We know how important it is for patients and families to be able to see visitors. Please help us keep our patients and staff as safe as possible by checking the guidance below before you visiting.
We recognise the impact that a long stay in hospital can have on families and the importance of maintaining strong communication. Our ward staff are keeping in touch with patients’ next of kin directly and our Voluntary Services team can help pass on personal messages from family and friends.
After suspending visiting earlier in the year, we are now able to offer limited visiting to some wards at the discretion of the nurse in-charge.”
We recognise the impact that a long stay in hospital can have on families and the importance of maintaining strong communication. Our ward staff are keeping in touch with patients’ next of kin directly and our Patient Advice and Liaison Service (PALS) can help pass on personal messages from family and friends.
The Queen Alexandra Hospital is located just on the hill slopes of Portsdown Hill overlooking Portsmouth. It is conveniently situated for both the M27 and A3M.
Family members and carers play an important role in supporting patients during an episode of ill health. We are committed to the active involvement of family members, friends and carers during a hospital stay. Family members and carers play an important role in supporting patients during an episode of ill health.
More information on visiting hospital for an appointment.
If you've had experience of using our services and would like to make a comment then please contact the Patient Advice and Liaison Service (PALS). Your views are very important to us and we would like to hear where you think improvements are needed or where things have gone so well that you would like to share your thanks or gratitude with the staff involved. When things have not gone so well then you can be sure that we want to hear from you, so please get in touch with PALS.
During your stay in hospital you will meet a number of different members of staff. All members of staff wear name badges, but if you are not sure who someone is or what they do, please feel free to ask them to introduce themselves and explain what they do.
If you have any questions about your treatment, please ask a doctor or a nurse.
There are lots of opportunities for you to get involved with the Trust, from volunteering to attending our public meetings, our Annual General Meeting or our hospital open day which is held every year.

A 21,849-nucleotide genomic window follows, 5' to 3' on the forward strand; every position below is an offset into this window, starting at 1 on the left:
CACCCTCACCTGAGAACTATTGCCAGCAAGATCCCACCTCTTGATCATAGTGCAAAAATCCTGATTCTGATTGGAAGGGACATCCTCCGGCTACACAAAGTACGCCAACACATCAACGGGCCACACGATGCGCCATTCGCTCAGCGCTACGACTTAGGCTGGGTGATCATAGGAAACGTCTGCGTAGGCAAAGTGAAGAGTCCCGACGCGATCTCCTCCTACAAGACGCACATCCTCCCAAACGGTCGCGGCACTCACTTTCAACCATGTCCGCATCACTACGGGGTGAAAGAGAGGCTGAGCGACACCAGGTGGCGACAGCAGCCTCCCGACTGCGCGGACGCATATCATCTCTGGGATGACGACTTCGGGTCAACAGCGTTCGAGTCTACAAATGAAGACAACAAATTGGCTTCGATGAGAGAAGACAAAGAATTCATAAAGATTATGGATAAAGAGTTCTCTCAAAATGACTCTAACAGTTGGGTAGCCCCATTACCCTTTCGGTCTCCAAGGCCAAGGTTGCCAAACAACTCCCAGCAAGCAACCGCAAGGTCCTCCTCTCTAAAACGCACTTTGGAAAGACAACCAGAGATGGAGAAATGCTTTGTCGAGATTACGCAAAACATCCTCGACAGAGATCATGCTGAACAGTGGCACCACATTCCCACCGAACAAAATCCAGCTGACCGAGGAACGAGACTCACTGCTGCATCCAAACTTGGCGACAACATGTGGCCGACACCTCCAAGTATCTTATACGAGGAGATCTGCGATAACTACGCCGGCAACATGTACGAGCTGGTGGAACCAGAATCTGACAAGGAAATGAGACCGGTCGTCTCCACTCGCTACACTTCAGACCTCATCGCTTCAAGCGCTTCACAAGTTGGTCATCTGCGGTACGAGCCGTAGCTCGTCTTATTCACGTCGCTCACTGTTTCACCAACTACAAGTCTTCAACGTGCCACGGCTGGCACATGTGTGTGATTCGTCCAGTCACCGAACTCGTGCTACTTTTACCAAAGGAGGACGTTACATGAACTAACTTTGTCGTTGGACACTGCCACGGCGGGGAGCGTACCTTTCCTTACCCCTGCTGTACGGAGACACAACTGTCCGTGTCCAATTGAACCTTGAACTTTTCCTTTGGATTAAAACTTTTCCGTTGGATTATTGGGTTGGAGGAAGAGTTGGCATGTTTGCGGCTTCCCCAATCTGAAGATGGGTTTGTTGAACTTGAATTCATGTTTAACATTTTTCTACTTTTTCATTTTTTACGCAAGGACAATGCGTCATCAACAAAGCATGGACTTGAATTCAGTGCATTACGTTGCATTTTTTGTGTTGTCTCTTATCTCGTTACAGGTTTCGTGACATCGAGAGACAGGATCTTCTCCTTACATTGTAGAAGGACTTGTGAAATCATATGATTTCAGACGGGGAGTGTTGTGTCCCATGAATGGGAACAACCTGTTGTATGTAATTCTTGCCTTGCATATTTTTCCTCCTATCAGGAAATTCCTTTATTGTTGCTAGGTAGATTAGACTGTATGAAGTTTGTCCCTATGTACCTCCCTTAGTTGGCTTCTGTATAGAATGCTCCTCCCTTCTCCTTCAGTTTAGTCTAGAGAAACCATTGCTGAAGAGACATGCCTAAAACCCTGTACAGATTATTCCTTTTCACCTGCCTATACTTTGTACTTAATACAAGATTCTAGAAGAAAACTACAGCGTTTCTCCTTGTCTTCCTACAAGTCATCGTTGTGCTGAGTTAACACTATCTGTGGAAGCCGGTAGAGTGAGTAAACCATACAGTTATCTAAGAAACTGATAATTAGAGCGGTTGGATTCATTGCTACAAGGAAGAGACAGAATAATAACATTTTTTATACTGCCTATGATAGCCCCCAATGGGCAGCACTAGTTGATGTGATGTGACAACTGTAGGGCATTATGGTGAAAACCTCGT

We welcome and value your feedback and use the views you share with us in a number of ways to learn and make improvements as well as sharing best practice. Feedback can be provided in a number of ways.
Date: 28 March 2022
In the UK, around 7,500 women are diagnosed with ovarian cancer each year. Claire Mckay was diagnosed at 32 years old and it was this early diagnosis that may have helped save her life.
Claire told us about her experience and said: “The news was a huge shock. I was 32 and facing a radical hysterectomy and early onset menopause. In many ways, I just didn’t fit the stereotype for ovarian cancer because I was younger, but just because you don’t fit the mould of someone who might have it, doesn’t mean doctors shouldn’t consider it. Early diagnosis saved my life.”
Claire initially made an appointment with her GP after developing a nagging pain on her side, along with bloating and feeling unwell.
“Gynae cancer wasn’t on my mind at all,” Claire explained. “I didn’t know anything about ovarian cancer or its symptoms, but as someone with type 1 diabetes I’m pretty good at recognising when something isn’t right with my body.”
Within a week of her ultrasound scan and CT scan, Claire was told she had a cancerous lump on one of her ovaries. Only four months after seeing her GP, she was on the operating table.
“Fortunately, my surgeon at PHU, Dr Gardner, was the most wonderful professional I have ever met,” she said. “He was there when I woke up and he delivered the devastating news that while my cancer had indeed been stage 1, it had adhered to both my ovary and uterus and couldn’t be removed without the risk of the tumour splitting. This means that at the age of 32, I had undergone a radical hysterectomy. I would never be pregnant, and I was faced with early onset menopause.
“Although the physical recovery wasn’t too bad, mentally it was much harder. Children had never been a priority for me but I felt I’d had the decision taken away from me. That was hard.”
Claire reflected on the experience and completed a 15,000 ft skydive in April 2019, raising over £600 for Target Ovarian Cancer.
“As tough as it’s been,” she noted, “I have very little criticism of the whole process. I’m ultimately fortunate that my symptoms were taken seriously, and I survived with no follow up treatment. It can still be hard at times, but I am surrounded by wonderful friends, family, and medical professionals- both gynae and diabetes consultants. Their ongoing support has allowed me to forge a new future for myself.
“My diagnosis has taught me the importance of being aware of your own body,” she added. “An ovarian cancer diagnosis isn’t necessarily a death sentence. If you catch this early, there are many positive outcomes. If sharing my story can help just one person to spot the symptoms or get an earlier diagnosis, I’m happy.”